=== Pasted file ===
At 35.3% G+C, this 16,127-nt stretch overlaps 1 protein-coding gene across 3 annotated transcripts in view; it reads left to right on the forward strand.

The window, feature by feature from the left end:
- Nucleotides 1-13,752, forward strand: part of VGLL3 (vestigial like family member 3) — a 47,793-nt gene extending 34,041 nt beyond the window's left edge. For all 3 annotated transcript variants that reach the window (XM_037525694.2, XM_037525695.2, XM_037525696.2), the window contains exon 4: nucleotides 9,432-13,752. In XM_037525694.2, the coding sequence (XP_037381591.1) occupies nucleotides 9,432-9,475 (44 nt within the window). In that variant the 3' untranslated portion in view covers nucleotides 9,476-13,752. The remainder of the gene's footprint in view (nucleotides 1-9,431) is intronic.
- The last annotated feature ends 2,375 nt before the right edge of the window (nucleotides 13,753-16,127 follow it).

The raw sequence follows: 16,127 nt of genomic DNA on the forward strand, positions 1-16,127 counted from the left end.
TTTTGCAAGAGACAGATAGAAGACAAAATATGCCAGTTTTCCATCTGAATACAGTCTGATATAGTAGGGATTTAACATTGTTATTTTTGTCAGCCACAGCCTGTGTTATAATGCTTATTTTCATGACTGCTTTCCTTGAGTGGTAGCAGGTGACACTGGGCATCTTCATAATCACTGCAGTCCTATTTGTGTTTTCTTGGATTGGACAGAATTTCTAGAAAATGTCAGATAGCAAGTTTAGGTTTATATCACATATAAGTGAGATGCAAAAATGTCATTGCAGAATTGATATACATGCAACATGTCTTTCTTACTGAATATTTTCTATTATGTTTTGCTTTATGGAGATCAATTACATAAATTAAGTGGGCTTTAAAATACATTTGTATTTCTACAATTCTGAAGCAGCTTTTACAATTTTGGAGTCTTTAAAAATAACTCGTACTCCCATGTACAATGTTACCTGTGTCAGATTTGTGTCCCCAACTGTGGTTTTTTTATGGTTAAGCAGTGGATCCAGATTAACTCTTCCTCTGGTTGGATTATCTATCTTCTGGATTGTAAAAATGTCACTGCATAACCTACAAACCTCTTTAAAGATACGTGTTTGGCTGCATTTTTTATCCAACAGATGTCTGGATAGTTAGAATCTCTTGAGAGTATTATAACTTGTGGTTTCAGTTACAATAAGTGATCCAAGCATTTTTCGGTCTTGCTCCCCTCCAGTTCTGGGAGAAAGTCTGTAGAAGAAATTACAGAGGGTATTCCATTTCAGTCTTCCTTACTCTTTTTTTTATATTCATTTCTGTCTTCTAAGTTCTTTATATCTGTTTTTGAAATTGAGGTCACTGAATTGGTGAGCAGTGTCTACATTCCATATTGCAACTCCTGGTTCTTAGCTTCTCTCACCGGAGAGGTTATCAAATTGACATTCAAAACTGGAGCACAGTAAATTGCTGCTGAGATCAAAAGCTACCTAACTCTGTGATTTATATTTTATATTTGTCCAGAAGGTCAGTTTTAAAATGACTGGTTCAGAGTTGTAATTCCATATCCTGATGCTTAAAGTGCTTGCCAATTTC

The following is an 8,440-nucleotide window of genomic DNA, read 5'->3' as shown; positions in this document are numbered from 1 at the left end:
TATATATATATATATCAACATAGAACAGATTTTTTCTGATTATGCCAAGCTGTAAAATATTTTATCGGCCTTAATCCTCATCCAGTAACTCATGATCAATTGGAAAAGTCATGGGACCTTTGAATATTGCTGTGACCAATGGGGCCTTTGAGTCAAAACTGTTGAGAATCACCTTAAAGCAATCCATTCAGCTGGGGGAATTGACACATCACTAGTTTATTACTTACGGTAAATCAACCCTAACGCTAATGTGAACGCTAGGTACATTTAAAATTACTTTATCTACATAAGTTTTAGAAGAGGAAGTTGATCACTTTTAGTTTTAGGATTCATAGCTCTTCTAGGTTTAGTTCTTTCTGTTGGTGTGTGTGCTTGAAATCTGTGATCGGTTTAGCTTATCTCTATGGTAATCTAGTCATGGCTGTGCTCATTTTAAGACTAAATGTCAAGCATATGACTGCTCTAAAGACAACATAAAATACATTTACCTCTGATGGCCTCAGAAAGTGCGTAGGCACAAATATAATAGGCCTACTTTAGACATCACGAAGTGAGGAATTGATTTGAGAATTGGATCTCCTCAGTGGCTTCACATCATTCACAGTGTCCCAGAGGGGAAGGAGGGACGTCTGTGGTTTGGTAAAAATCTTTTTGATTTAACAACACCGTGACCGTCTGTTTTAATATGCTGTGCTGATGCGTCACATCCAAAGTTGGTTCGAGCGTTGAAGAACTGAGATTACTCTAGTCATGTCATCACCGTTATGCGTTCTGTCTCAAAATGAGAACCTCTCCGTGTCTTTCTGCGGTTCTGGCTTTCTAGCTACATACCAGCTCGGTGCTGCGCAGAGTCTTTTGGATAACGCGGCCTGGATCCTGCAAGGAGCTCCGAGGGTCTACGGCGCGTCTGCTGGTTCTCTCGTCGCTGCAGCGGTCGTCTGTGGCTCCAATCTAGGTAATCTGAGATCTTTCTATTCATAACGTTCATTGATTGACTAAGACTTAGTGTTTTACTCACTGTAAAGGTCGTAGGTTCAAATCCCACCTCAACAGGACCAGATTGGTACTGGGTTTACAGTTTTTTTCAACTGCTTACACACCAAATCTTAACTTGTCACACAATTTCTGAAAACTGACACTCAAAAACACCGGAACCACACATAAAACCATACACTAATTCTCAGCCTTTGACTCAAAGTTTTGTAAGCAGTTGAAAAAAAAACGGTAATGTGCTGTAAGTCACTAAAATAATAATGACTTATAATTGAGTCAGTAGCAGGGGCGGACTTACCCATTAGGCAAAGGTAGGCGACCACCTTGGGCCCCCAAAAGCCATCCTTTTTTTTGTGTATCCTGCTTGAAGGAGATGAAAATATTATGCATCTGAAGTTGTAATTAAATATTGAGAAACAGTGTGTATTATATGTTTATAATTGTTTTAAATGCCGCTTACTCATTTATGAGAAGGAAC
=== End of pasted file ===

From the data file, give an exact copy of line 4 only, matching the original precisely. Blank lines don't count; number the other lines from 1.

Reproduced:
- The last annotated feature ends 2,375 nt before the right edge of the window (nucleotides 13,753-16,127 follow it).